|(TSL cover art. Will probably have to add a title if I don’t want distributor guff)|
Just like my Road to Songs For… pieces, I’m up for taking whoever wants to go on an adventure through the making of (what’s slated to be, for real this time) my last album as Speed on the Beat, The Sorest Loser. Add this into my upcoming discussion with True God, and (hopefully), you’ll get an idea of why this became a thing. It probably won’t be epic storytelling, as I literally wrote this as the words came to me. But, if you want a train-of-thought look into the album, here you go.
When my mother died, I legitimately said “fuck music.” I legitimately said “fuck that” to a lot of things, but music was a biggie. I didn’t have it in me to write bars, record tracks, work on beats, and so on. Obviously, looking a loved one is painful. But this? It wasn’t even the “good” type of painful where you’re using said pain to craft genius work. It just…hurt and I felt empty as all hell. Compound this hurt, this apathy towards music with the fact that I recorded the last song for Baltimore Commercial Break, “Hello Baltimore (Re-Visitation Rights),” less than a week before she died, and it was clear: I needed to run away from music for a while.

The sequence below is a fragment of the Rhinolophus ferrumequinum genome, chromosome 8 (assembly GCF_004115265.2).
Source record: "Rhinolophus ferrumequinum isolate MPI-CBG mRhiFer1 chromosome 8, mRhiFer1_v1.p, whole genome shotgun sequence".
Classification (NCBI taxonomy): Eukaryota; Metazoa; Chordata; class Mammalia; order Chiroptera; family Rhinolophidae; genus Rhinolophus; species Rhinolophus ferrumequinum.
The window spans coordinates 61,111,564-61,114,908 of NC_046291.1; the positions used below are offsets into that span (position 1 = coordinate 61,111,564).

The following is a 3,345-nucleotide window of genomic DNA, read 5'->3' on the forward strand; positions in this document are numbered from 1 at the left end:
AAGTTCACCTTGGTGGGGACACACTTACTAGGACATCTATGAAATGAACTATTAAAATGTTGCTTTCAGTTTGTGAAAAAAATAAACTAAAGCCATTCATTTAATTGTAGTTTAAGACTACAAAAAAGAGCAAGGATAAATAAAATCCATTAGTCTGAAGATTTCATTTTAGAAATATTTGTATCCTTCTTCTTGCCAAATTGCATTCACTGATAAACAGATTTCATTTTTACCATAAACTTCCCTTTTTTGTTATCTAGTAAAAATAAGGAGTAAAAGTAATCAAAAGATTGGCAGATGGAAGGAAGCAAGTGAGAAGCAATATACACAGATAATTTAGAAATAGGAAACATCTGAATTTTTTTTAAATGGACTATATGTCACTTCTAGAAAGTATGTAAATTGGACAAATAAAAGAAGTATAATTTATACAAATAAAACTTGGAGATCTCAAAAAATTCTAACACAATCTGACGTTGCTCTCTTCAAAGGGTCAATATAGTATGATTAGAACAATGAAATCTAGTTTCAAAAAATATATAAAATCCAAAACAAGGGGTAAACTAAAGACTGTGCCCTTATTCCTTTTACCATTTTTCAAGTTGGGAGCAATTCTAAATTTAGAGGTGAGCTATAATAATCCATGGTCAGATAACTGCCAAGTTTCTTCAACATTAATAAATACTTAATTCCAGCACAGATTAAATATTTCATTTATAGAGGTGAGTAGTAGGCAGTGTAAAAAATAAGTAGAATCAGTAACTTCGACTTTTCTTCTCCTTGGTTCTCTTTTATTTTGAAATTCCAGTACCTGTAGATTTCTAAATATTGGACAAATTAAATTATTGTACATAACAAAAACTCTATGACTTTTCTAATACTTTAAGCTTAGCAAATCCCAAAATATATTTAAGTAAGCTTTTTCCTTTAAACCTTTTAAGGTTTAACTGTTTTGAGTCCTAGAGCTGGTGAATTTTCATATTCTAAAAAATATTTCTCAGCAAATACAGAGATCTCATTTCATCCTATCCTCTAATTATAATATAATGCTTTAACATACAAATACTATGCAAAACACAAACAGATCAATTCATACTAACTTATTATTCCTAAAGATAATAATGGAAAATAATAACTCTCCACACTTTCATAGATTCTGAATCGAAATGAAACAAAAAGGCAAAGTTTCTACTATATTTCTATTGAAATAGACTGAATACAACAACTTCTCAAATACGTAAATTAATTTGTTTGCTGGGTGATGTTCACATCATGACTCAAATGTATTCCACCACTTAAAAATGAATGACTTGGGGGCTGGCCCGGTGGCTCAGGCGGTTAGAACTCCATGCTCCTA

Instead, each barb was a reference to a flesh-and-blood family member who’d gone out of their way to, while being “supportive,” make me either relive seeing Mama Young die in front of me or to put words in my mouth, or whatever. This is something that was slated to be addressed on an unrecorded track called “Familial Bullshit.” Again, underlying sadness and anger and whatnot. It happens, especially after losing one of the few people you give a fuck about.
After “getting through” Unhinged (an album which I consider to be “the black sheep” of my discography and the black sheep of the retroactively-named “Baltimore Trilogy,” including BCB and The Sorest Loser…), I was, again, tired. Considering that most of the album dealt with me rehashing March 28, 2015 several times (ironic, I know) and pretty much ending the album with a question mark and screaming “Mama, I’m done…I’m finally done,” I needed, yet another, break from music. But, like a DIY Jordan coming back with the four-five…I found myself back in a booth some months later, laying down verses.
There was something different about these takes, the first one being “…Don’t Call It a Comeback…”